How is the coronavirus pandemic affecting our wellbeing?

Wellbeing > COVID-19 > How is the coronavirus pandemic affecting our wellbeing?

Why am I feeling so stressed and anxious? 

Coronavirus COVID-19 is a new infection that has spread around the world in recent months. To prevent COVID19 from spreading too quickly and too widely, governments has placed restrictions on what people can and cannot do. News about COVID-19 is constant, and the associated economic impacts and health effects of this virus are huge.

All these things can easily make us anxious and stressed. This is a natural response to crisis, when there are many unknown factors. 

For some, the measures we are taking such as social distancing and self-isolation, along with travel restrictions, constant news alerts and financial stressors, may be overwhelming. The negative impact on our wellbeing cannot be underestimated. 

How do I know if I’m stressed? 

Though there are many factors at play in the ways we individually respond to the ongoing pandemic, we may all struggle from time to time as we experience the impact of coronavirus on our lives.  

You might be experiencing: 

  • fear and worry about lack of connection and interaction with others and the impact this may have on mental health and wellbeing  
  • feelings of loneliness and isolation 
  • fear for your personal health and safety or anxiousness about your family or loved ones 
  • feelings of helplessness and hopelessness  
  • loss of power and control – ‘I didn’t choose this’   
  • lack of certainty – ‘How long will this situation last?’ ‘When will we return to normal life? 

In fact, stress can affect us in many ways, sometimes in ways we don’t notice. You might be experiencing: 

  • Cognitive Symptoms – such as reduced concentration, efficiency, and productivity, poor judgement, ‘brain fog’, indecision and self-doubt.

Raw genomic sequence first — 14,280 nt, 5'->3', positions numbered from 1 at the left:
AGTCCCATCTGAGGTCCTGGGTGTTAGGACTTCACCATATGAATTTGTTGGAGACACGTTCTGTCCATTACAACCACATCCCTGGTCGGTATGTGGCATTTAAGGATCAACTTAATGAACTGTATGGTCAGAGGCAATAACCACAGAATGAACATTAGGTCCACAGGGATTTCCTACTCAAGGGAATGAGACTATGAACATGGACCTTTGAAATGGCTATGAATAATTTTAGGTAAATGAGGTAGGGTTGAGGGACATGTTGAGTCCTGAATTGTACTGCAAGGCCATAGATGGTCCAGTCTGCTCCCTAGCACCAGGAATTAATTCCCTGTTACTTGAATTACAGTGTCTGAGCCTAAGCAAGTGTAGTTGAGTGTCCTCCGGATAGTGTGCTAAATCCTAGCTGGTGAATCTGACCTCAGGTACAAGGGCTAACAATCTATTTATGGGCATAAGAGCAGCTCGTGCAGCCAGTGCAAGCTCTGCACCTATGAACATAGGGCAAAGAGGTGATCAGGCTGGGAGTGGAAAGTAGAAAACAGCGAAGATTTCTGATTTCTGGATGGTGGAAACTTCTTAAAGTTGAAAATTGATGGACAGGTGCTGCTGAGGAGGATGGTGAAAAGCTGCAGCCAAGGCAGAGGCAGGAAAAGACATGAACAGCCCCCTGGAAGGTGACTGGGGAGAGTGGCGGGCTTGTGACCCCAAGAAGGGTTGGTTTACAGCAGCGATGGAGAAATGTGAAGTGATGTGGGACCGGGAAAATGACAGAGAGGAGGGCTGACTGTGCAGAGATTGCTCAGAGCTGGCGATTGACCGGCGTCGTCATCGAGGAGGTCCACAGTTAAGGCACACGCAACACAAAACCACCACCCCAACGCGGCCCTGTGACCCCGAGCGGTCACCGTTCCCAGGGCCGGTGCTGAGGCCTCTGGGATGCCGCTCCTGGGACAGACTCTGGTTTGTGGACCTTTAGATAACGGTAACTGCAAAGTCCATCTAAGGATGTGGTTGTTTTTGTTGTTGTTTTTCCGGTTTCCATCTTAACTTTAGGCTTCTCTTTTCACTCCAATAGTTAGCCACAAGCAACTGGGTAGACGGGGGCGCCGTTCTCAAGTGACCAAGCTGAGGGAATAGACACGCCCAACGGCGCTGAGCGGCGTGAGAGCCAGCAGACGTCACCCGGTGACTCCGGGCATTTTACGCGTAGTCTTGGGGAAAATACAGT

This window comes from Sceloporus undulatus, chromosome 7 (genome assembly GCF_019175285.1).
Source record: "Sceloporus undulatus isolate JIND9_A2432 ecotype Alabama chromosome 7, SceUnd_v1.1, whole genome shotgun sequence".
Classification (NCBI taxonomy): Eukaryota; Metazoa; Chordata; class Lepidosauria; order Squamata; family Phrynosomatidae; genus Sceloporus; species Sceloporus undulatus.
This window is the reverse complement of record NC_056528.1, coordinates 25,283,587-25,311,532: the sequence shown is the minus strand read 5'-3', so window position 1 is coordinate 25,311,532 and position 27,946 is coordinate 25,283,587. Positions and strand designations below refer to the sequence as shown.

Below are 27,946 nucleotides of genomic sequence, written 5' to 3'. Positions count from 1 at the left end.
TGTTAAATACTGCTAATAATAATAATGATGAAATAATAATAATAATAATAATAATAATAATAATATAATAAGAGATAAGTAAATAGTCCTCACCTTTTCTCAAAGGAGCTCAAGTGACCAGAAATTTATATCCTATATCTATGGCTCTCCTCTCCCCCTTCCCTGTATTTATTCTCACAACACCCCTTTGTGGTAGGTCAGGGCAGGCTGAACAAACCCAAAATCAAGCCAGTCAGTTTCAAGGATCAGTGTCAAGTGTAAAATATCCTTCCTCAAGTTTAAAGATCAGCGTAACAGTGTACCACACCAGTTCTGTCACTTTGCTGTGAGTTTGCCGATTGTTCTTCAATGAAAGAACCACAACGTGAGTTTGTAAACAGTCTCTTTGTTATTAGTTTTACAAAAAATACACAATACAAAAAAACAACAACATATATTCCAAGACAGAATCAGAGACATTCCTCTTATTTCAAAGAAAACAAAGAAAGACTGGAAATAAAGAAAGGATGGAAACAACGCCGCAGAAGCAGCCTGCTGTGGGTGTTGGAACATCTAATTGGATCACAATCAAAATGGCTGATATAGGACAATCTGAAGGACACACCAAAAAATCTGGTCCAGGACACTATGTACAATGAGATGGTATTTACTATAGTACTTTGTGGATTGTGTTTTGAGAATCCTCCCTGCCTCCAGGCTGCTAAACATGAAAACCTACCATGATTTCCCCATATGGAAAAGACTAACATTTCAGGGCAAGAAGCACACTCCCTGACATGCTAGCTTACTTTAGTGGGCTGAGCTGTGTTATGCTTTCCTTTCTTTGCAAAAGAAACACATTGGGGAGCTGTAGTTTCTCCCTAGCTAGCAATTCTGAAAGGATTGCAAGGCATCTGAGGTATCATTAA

• Emotional symptoms – such as sadness, irritability and anger, cynicism, and frustration  
  • Physical Symptoms – such as a racing heart rate, tension headaches, jaw clenching, muscle spasms, frequent colds, indigestion, stomach aches, or diarrhoea 
  • Behavioural symptoms – such as increased use of alcohol or tobacco, withdrawal from others, disrupted sleep patterns, loss of sense of humour, or interpersonal problems like frequent arguments with family members. 

If you have been noticing any of these symptoms, it’s possible that you may be experiencing a normal stress response to the coronavirus crisis. 

Understanding stress 

Stress is a state of mental or emotional strain resulting from adverse circumstances. Stress is a normal part of life and is a natural response to an external pressure that disrupts your equilibrium. Stress can cause symptoms in several areas of the body and mind. 

This is a tense time and most people will feel stressed at some point, whether it’s about losing a job, getting, protecting loved ones or managing the current general uncertainty in life. It’s ok to feel worried and anxious – these feelings will pass. The action you do next is what matters. 

Tackling stress 

Once you acknowledge your stress, identifying the cause or stressor will help you tackle the problem at hand. If used as a signal, your stress can motivate you to control what you can to help reduce your symptoms. 

While there is no magic wand to make all of this go away, there are some protective steps we can take that will help us tackle stress and positively build our wellbeing as we continue to adjust to new and changing circumstances. 

For a full guide on how to manage stress and anxiety, click the link below:

Managing stress and anxiety

Improving your wellbeing 

Building up our wellbeing is an important long-term strategy in stress management. If you have good mental wellbeing you can cope better with the inevitable stresses of life, and particularly the current crisis. Other benefits include: 

  • feeling relatively confident in yourself and have positive self-esteem 
  • being able to feel and express a range of emotions 
  • being able to build and maintain good relationships with others 
  • feeling more engaged with the world around you 
  • living and working productively 

For more information on how to improve your wellbeing while stuck at home, read our guide: 

5 ways to wellbeing from home